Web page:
Etsy (NASDAQ: ETSY) on Tuesday said it would make free shipping a "core part" of its shopping experience. Etsy is providing sellers with "tools and support" to help guarantee free shipping to U.S. shoppers who spend at least $35, and will offer priority search results to sellers who offer free shipping options. Etsy CEO Josh Silverman claims that offering free deliveries will "increase marketplace conversion and order value, encourage repeat visits, and drive more sales for Etsy sellers."
At first glance, Etsy's free shipping initiative mirrors similar moves at Amazon (NASDAQ: AMZN) and other e-tailers. But if you dig deeper, you'll notice that Etsy merely wants sellers to pass their shipping costs onto shoppers by raising prices -- which sounds like a gimmick instead of a game-changing strategy.
Image source: Getty Images.
Etsy is pushing sellers to raise prices
On its website for sellers, Etsy states that free shipping "isn't actually free" for sellers, who still "need to pay the shipping carrier to ship your orders to buyers." Etsy then encourages sellers to include shipping costs in the item's listed price so they "don't lose money."
Etsy tells sellers that, instead of listing a product for $35 and charging a $5 shipping fee, they should adjust the item's price to $40 to offer "free shipping." This strategy isn't new for e-tailers, but it indicates that Etsy simply wants sellers to plaster "free shipping" all over its marketplace to attract shoppers.
That's why Etsy is giving products with free shipping a higher priority in its search results. In other words, sellers who don't agree to hike their prices to offset the cost of "free shipping" will be less visible to shoppers.
Why "free shipping" options won't impact Etsy's margins
Etsy's platform lets sellers print USPS and FedEx shipping labels and organize shipments, but it doesn't provide fulfillment centers and logistics services like Amazon. Some Etsy sellers currently use Amazon's FBA (Fulfillment by Amazon) service to deliver their products.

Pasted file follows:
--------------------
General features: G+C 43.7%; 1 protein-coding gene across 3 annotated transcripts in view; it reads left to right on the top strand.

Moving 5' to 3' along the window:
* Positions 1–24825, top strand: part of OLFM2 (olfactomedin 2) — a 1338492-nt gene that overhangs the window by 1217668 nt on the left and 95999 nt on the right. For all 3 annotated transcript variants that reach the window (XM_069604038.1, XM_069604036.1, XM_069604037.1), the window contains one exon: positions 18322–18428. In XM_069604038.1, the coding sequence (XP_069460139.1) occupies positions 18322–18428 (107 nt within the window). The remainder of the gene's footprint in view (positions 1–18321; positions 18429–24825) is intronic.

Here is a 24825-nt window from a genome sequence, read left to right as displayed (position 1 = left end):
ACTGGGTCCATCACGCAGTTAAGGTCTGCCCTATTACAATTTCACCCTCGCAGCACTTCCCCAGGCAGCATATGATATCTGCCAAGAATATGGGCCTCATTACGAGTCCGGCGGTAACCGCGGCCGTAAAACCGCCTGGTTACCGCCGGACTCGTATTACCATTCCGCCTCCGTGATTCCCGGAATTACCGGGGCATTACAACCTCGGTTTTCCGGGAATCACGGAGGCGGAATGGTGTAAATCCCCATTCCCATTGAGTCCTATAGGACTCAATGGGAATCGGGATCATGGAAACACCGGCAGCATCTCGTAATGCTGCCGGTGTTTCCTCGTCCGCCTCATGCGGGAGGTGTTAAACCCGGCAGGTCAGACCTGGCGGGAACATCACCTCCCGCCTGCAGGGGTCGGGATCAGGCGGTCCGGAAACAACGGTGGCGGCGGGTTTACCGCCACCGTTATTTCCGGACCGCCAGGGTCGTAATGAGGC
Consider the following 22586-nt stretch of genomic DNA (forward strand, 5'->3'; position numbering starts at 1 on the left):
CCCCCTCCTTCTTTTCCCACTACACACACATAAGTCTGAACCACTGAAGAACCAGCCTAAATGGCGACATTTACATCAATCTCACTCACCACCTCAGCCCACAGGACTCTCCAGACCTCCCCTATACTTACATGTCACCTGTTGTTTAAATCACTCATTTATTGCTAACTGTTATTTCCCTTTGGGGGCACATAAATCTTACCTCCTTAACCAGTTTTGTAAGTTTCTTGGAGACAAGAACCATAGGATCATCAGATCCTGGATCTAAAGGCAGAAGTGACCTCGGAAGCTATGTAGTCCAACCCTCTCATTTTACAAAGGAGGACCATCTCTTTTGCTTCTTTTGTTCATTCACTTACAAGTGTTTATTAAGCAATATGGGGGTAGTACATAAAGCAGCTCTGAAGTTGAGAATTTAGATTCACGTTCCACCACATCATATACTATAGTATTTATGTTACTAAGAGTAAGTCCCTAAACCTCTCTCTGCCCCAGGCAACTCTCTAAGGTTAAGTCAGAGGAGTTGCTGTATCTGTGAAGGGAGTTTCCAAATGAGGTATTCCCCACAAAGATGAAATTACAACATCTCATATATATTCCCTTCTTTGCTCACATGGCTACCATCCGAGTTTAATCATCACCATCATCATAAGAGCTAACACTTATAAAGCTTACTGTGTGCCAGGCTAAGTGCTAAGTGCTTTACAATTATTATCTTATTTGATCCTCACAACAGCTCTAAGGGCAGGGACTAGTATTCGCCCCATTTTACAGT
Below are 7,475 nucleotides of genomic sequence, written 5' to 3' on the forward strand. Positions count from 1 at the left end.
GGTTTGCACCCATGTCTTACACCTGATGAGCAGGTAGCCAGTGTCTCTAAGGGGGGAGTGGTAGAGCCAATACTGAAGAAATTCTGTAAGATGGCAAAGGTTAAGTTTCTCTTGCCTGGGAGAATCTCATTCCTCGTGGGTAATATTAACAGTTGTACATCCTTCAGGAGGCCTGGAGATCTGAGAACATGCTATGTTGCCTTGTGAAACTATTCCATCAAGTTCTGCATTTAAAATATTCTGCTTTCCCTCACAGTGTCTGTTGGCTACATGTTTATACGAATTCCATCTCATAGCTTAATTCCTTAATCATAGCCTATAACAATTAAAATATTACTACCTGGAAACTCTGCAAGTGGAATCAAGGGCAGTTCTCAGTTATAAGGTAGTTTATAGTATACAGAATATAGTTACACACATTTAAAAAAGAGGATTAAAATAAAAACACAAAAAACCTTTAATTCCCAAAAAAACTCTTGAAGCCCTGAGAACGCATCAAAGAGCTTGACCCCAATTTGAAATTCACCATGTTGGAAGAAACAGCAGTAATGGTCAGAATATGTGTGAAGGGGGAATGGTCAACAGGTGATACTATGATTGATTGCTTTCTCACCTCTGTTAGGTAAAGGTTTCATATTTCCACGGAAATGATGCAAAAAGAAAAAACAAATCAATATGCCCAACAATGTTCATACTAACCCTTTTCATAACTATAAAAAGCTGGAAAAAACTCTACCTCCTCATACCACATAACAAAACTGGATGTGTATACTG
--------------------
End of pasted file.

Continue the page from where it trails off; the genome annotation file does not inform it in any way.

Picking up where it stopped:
Image source: Getty Images.
However, Etsy still takes a 5% cut of each transaction and another 5% of the shipping fee. This means that Etsy retains a 5% cut of a seller's entire transaction, regardless of whether the seller offers paid shipping options or bundles "free shipping" into its price.
Simply put, Etsy's "free shipping" plan doesn't cost the company anything. It also won't cost the sellers anything, as long as they hike their listed prices to offset the shipping costs. But this sweeping plan could confuse buyers if sellers don't all start offering free shipping at the same time.
Why Etsy needs some fresh tactics
Etsy's growth in GMS (gross merchandise sales) and revenue accelerated significantly in 2018 as it gained more active sellers and buyers, attracted more spending per buyer, and pulled in higher transaction fees.
YOY = Year-over-year. Source: Etsy quarterly reports.
Those numbers countered the bearish notion that competing platforms like Amazon Handmade would throttle its growth. However, Etsy still expects its growth to decelerate slightly this year, and for its adjusted EBITDA margin to significantly contract in the second and third quarters as its marketing and cloud expenses rise.
Etsy expects its adjusted EBITDA to rise 23%-25% this year. That's a solid growth rate, but it's a bit low for a stock that trades at over 60 times forward earnings. To justify that valuation, Etsy needs to spark some fresh growth with new tactics which don't cost much -- and its "free shipping" push fits the bill.
The key takeaway
Etsy's free shipping options might help it gain more buyers. A recent NRF survey found that 75% of U.S. shoppers expected free shipping options for orders under $50, up from 68% a year ago. Two-thirds of shoppers also check free-shipping thresholds before adding items to their online shopping carts.
In that context, Etsy's move is a smart one. However, investors shouldn't confuse Etsy's move with sweeping delivery and logistics initiatives coming from other retailers. Etsy's strategy is to simply push sellers to pass the shipping costs onto shoppers, and to spread free shipping options across its platform. It won't cost Etsy anything, but it could be a win-win deal for the company and its sellers.
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John Mackey, CEO of Whole Foods Market, an Amazon subsidiary, is a member of The Motley Fool's board of directors. Leo Sun owns shares of Amazon. The Motley Fool owns shares of and recommends Amazon, Etsy, and FedEx. The Motley Fool has a disclosure policy.